In established Meadowlark tradition, the rounded-over driver baffle is decoupled not merely from the cabinet substructure but the driver-less remainder of the main baffle as well. Additionally, it's heavily sculpted to provide its inset transducers no sharp edges but rather gently curved slopes.

This curvaceously organic theme continues with the floating solid-wood top cap. It isn't flat either but sloped off to the sides to follow the contour of the front baffle.

The high-gloss acrylic back sits inside the veneered side panels by 1/4" and sports a mid-height terminal sub-baffle with single-wire binding posts, light-blue Swift logo and a proud "handmade in US" reminder.

The minimalist three-part 1st-order network is mounted to the back of this sub-baffle and faces a completely sealed chamber to -- again in Meadowlark tradition -- isolate its parts from the deleterious effects of being bathed in high-dB driver rear-energy vibrations that make any speaker's cabinet the loudest part of the room. There's an overspec'd 450V Auricap, a heat-sinked resistor and one PerfectLay inductor hand-soldered together with silver solder. The hookup cable thru-holes into the main cabinet are sealed with epoxy: Clean, lean & mean, as are the remaining specs - benign 8-ohm impedance, 89dB sensitivity, 35 lbs weight.

My overriding question for this review was simple: Would the Swift be the new "it" speaker, the one to recommend for a ca. $3k audiophile-approved system assembled, say around the phenomenal tube-hybrid RF-remote-controlled Unison Research Unico Integrated ($1,395) and a $600 Music Hall CD-25? Or the combination of Cairn Fog V2.0 24/192 CD player ($1,595) with integral volume control and a pair of nOrh/IRD 100-watt monoblocks ($295 ea.)? Or the Music Hall wedded to the nOrh $399 SE-9 or Antique Sound Lab $749 MG15 tube integrateds? I had all of these ancillary components in-house. I would duplicate multiple scenarios of price-balanced systems, which real-world music lovers could not only readily relate to but be advised to own.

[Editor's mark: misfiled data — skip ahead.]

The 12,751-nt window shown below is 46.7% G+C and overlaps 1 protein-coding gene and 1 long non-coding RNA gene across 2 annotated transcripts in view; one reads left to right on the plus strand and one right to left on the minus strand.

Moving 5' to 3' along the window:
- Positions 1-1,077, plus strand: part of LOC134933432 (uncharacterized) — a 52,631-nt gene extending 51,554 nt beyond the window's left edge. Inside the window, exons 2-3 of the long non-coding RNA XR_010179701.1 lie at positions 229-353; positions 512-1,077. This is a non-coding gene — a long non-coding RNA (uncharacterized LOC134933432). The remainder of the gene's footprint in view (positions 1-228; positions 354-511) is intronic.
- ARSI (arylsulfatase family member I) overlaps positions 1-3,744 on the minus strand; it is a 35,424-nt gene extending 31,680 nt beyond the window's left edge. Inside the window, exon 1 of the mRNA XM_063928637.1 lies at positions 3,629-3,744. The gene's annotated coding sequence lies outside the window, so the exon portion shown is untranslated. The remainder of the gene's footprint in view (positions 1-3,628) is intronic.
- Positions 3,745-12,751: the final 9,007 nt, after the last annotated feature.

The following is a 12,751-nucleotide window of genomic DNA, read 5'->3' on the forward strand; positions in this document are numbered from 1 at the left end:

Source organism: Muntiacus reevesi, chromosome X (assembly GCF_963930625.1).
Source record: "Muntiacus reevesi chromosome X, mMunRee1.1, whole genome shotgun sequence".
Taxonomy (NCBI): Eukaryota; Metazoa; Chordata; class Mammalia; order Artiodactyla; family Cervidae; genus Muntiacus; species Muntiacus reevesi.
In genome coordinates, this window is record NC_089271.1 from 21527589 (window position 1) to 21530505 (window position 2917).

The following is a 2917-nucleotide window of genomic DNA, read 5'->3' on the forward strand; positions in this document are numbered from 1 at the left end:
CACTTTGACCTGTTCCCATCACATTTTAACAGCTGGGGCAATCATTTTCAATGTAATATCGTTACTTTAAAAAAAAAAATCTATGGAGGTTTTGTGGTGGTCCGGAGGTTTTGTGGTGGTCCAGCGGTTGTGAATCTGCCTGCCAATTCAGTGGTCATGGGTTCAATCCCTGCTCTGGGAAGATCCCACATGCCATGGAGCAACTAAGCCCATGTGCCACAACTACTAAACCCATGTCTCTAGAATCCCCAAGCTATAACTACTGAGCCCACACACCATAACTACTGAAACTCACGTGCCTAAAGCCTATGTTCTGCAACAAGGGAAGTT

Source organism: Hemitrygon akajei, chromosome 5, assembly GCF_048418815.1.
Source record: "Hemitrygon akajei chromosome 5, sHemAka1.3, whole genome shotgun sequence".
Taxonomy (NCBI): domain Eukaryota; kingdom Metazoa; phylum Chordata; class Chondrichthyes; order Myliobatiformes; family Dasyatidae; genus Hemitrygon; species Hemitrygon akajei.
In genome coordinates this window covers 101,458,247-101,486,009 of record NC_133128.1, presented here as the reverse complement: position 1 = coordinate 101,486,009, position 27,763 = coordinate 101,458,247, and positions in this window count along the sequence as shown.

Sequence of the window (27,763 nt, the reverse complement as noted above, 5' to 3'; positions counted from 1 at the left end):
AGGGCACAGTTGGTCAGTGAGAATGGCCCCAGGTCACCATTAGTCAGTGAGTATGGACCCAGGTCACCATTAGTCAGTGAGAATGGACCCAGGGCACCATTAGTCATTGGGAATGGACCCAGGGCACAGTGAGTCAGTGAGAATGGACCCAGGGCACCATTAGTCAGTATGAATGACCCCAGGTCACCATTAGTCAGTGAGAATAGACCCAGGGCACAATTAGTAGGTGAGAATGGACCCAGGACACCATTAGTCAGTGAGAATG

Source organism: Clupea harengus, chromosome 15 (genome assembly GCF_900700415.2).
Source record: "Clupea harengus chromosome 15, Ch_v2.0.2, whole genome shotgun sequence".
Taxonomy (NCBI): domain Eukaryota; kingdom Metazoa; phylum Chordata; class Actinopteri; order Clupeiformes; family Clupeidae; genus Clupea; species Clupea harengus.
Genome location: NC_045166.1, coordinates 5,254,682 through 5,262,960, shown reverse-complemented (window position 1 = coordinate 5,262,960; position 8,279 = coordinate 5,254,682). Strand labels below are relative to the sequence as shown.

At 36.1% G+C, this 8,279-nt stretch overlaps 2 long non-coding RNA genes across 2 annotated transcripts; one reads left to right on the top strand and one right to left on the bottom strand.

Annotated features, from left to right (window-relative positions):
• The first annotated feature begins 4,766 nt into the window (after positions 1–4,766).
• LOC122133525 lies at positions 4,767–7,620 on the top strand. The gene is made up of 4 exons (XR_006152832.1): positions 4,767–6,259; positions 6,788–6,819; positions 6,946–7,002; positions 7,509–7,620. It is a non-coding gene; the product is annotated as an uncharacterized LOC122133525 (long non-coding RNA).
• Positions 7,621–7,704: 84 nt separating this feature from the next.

Before we proceed, a brief disclosure for those readers who indulge elaborate audio conspiracy theories of uncouth reviewer / manufacturer tie-ins. I was Pat's sales manager until 1998 when I accepted similar responsibilities for Soliloquy. My employ with him hence significantly predated the firm's relocation and crop of new products. For my personal sensibilities, this time frame is extended enough to allay any charges of impropriety. To boot, this wellknown connection easily cuts the other way. It prompts the ethical writer to attack products by such personal acquaintances with perhaps undue vigilance to counter perceived -- or self-inflicted -- notions of undue sympathy.

Meadowlark's "S Class" of Swift, Swan & Swallow allows for a matched Home Theater system

But enough of that. If said disclosure still misses your personal mark, I recommend you stop reading right now. Because what follows is a highly favorable review. It's favorable because the Swift deserves it, not because I know Pat to be a likable, hardworking guy who once put food on my table. Period. Having, per request, delivered a fully broken-in pair, putting these babies through their paces swiftly was a simple and pleasurable task. Here goes...